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MCS 3040 (220)
Chapter 26

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University of Guelph
Marketing and Consumer Studies
MCS 3040
Joseph Radocchia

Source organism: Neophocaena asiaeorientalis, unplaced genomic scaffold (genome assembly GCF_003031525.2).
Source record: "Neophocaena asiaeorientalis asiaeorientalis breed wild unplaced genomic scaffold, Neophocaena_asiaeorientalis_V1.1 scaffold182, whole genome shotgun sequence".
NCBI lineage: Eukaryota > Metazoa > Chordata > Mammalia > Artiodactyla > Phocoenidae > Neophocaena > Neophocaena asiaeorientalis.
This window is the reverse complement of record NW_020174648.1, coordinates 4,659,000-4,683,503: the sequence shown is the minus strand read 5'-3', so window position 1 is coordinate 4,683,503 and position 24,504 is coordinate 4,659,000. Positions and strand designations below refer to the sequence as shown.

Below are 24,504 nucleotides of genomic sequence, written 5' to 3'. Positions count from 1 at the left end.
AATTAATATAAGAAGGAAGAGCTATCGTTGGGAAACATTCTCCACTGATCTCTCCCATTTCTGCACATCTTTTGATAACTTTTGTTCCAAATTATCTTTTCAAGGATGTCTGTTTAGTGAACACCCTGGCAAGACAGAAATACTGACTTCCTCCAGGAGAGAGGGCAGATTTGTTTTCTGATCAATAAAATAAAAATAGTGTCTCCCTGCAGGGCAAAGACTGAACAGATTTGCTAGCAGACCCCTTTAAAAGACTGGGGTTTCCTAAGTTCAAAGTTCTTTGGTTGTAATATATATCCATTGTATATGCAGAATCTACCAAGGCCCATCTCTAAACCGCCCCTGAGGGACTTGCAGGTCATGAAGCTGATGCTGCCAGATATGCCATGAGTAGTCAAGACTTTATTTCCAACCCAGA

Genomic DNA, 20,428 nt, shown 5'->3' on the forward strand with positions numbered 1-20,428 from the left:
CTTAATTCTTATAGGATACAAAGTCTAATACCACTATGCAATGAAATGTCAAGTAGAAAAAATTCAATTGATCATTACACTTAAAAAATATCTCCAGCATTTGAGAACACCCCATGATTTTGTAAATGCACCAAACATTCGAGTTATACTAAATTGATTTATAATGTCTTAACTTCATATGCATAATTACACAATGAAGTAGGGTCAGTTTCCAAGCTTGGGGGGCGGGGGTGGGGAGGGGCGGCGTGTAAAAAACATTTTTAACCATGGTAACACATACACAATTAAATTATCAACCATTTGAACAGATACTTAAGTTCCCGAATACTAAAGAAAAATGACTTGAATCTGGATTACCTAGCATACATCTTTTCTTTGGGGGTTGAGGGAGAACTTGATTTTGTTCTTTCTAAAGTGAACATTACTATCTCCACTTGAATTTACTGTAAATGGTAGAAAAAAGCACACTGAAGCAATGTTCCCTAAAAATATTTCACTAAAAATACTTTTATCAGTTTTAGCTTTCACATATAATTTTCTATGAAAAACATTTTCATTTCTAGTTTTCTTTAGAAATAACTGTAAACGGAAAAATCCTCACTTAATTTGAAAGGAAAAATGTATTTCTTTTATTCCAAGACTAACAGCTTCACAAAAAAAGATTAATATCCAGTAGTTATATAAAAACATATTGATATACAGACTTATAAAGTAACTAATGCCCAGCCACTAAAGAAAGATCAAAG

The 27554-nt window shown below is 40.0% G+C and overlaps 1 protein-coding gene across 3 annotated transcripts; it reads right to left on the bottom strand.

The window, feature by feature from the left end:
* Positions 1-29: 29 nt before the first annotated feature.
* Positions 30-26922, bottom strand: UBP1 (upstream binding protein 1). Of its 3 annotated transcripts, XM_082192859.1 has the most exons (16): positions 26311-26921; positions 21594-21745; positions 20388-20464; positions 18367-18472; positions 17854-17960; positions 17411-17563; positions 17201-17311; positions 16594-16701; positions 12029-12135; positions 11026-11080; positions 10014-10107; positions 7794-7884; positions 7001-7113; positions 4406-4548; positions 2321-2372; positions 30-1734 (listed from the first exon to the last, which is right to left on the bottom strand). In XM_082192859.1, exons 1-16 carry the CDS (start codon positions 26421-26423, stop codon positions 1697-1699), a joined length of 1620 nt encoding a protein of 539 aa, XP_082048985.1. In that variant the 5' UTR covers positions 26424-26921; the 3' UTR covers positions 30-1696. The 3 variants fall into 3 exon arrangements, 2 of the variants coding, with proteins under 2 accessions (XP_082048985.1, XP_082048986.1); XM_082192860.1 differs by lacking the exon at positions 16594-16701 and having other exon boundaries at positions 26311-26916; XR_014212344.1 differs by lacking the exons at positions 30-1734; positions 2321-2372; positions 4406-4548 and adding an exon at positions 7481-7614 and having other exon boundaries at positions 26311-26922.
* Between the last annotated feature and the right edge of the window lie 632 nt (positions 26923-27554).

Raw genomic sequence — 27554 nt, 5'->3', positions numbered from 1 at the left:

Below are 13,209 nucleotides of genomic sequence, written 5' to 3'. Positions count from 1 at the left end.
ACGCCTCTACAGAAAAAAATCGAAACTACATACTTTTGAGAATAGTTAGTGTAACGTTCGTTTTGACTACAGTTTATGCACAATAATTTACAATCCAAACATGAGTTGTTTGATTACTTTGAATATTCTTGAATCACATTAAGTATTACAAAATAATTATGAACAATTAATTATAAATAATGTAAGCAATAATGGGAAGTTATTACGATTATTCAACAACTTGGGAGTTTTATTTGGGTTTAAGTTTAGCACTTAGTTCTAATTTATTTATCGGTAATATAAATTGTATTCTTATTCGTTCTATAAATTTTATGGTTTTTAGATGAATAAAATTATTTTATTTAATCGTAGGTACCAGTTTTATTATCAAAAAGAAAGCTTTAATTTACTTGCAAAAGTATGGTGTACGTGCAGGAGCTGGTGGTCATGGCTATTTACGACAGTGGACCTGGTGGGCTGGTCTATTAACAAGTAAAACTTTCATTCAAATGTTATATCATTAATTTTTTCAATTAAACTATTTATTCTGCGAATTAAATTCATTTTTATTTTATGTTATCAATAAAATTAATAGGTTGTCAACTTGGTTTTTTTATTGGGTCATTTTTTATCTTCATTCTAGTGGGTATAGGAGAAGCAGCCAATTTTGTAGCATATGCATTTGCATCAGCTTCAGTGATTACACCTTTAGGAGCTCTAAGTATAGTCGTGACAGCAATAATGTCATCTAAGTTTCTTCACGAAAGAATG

Chapter 27 Bankruptcy & Insolvency Business Failure  When a business or economy experiences downturn, even healthy businesses run into difficulties  To ensure both the business in hard times and its creditors are treated fairly, s body of law, generically called insolvency law, has evolved.  Law provides several options for debtors & creditors as well as a framework for the ultimate financial failure - bankruptcy Debtor Options  If a business isn’t able to cope with a specific debt or its obligations in general, there are several possibilities to be explored – ranging from informal negotiations to bankruptcy. Informal Steps  Before considering bankruptcy, many business may 1 try to solve their financial distress by way of negotiated settlement  Could try to convince creditors that business can be saved  A settlement can be formal/informal depending on the circumstances  Creditors may meet with debtors sometimes with a facilitator to try to reach an agreement that is acceptable to both parties, and allows business to keep operating/terminate without expensive legal proceedings  One danger is that some creditors will attempt to push through an agreement that is unfair to others or that simply ignores them  Good to have facilitator b/c they are trained to identify these risks  In hopeless cases, negotiations may not be a good option or may fail Proceedings before bankruptcy  If informal negotiations fail to produce a settlement with creditors and pressure continues from cr editors, formal proceedings may be required  Debtors should seek advice from a lawyer or accountant with insolvency expertise and will eventually need a trustee in bankruptcy who has legal authority to administer legal proceedings. Trustee in bankruptcy: The officer assigned legal responsibility for administering the affairs if bankrupt corporations or individuals  Trustees choose to take on cases based on (1) is there any conflict of interest (maybe an existing client) & (2) does the client have sufficient assets in the estate to pay for the trustee’s services?  If a debtor cant find trustee to accept appointment (which is common) the debtors only recourse mastbe some form of debt counseling services  The 1 meeting of the trustee and the debtor, the trustee outlines the nature of the services offered  Trustee starts assessing the estate and prepares a preliminary statement of assets and obligations Estate: The collective term for the assets of the insolvent or bankrupt Insolvent: Unable to meet financial obligations as they become due or having insufficient assets to meet obligations Proposal: A contractual agreement between the debtor & creditors that allows an involvement debtor to reorganize and continue in business  If proposal is successful, the debtor will benefit and the creditor will receive a greater portion of their debts then they would if the business ceased  An alternative to a proposal is an arrangement under the Companies’ creditors arrangement act (CCAA) which is used for corporations that have debt over 5 million $ and have broader impact on greater business community  Both paths allow debtor to seek new bank financing to cover wages and other operating expenses during the period of bankruptcy protection  While the goal of a proposal is to allow the business to continue, this can occur only if the recovery is feasible and creditors agree to such an arrangement  A proposal is designed to achieve 3 purposes… 1. Reduce amount paid to creditors while the debtor retains assets to carry out business 2. Extent the time payment of claims 3. To arrange for the trustee to control assets for the benefit of the creditors for the period of the proposal  B/c of the risk of proposals being used as delaying tactics, they operate under rigid timelines  Proposals are contracts between debtor & creditors and can come in variety of forms  Creditors are divided into classes w/ common interests & within each class, a majority of creditors who hold 2/3 of the debt in that class must approve the proposal  If any class doesn't approve, there is a deemed assignment in bankruptcy by the debtor  If approved by creditors it must then be approved by the court  Business will function in accordance w/ terms of proposal under the supervision of the trustee  All creditors are now bound  New debts aren’t covered by proposal  Any default on proposal terms can lead to bankruptcy Assignment in bankruptcy: The debtor’s voluntary assignment to the trustee in bankruptcy of legal title to the debtor’s property for the benefit of creditors Bankruptcy  If proposal doesn't work, business can attempt to carry on, cease business or make an assignment in bankruptcy (which means debtor assigns all property for the general benefit of his creditors, to the trustee in bankruptcy Bankrupt: The legal status of a debtor who has made an assignment or against whom a bankruptcy order has been made Creditor Options  If a debtor is late paying creditor, they have options  Creditor should 1 try to determine the extent of the businesses financial health o Find out if it temporary lapse or serious difficulty o Do they owe other creditors  A supplier can assert pressure and say they'll stop supplying if they aren’t paid  Creditors can negotiate ad create a formal proposal  Each creditor must then decide whether its proposal arrangement is likely to produce greater recovery of debts in the long run than exercising legal remedies Creditors may take formal action…  Any creditor can sue based on debt  A secured creditor can take private action against specific assets  Creditors may petition the debtor into bankruptcy Action Taken by secured creditors against specific assets  Most common action taken by secured creditors since what happens to the balance of the estate really is no concern to them  Contract may entitle the creditor to